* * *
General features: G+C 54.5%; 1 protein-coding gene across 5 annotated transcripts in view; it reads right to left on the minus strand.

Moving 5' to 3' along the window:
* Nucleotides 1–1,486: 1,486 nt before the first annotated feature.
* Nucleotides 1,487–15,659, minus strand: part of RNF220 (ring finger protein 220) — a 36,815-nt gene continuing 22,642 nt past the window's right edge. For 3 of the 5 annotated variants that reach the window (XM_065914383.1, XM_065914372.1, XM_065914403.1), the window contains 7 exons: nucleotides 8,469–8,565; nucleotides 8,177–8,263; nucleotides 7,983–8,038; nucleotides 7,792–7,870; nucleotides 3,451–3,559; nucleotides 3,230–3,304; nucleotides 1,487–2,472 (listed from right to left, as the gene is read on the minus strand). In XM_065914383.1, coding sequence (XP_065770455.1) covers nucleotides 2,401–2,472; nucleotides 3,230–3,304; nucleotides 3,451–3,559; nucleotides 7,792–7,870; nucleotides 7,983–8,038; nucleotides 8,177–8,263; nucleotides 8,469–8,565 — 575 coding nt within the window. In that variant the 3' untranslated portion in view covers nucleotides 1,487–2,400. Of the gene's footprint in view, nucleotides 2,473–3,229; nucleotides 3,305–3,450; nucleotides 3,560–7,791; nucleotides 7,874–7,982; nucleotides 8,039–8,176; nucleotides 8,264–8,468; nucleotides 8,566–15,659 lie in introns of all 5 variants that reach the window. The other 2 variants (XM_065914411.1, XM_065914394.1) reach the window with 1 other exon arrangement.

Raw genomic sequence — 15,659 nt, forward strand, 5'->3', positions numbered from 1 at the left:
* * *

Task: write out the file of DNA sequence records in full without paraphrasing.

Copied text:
General features: G+C 54.5%; 1 protein-coding gene across 5 annotated transcripts in view; it reads right to left on the minus strand.

Moving 5' to 3' along the window:
* Nucleotides 1–1,486: 1,486 nt before the first annotated feature.
* Nucleotides 1,487–15,659, minus strand: part of RNF220 (ring finger protein 220) — a 36,815-nt gene continuing 22,642 nt past the window's right edge. For 3 of the 5 annotated variants that reach the window (XM_065914383.1, XM_065914372.1, XM_065914403.1), the window contains 7 exons: nucleotides 8,469–8,565; nucleotides 8,177–8,263; nucleotides 7,983–8,038; nucleotides 7,792–7,870; nucleotides 3,451–3,559; nucleotides 3,230–3,304; nucleotides 1,487–2,472 (listed from right to left, as the gene is read on the minus strand). In XM_065914383.1, coding sequence (XP_065770455.1) covers nucleotides 2,401–2,472; nucleotides 3,230–3,304; nucleotides 3,451–3,559; nucleotides 7,792–7,870; nucleotides 7,983–8,038; nucleotides 8,177–8,263; nucleotides 8,469–8,565 — 575 coding nt within the window. In that variant the 3' untranslated portion in view covers nucleotides 1,487–2,400. Of the gene's footprint in view, nucleotides 2,473–3,229; nucleotides 3,305–3,450; nucleotides 3,560–7,791; nucleotides 7,874–7,982; nucleotides 8,039–8,176; nucleotides 8,264–8,468; nucleotides 8,566–15,659 lie in introns of all 5 variants that reach the window. The other 2 variants (XM_065914411.1, XM_065914394.1) reach the window with 1 other exon arrangement.

Raw genomic sequence — 15,659 nt, forward strand, 5'->3', positions numbered from 1 at the left: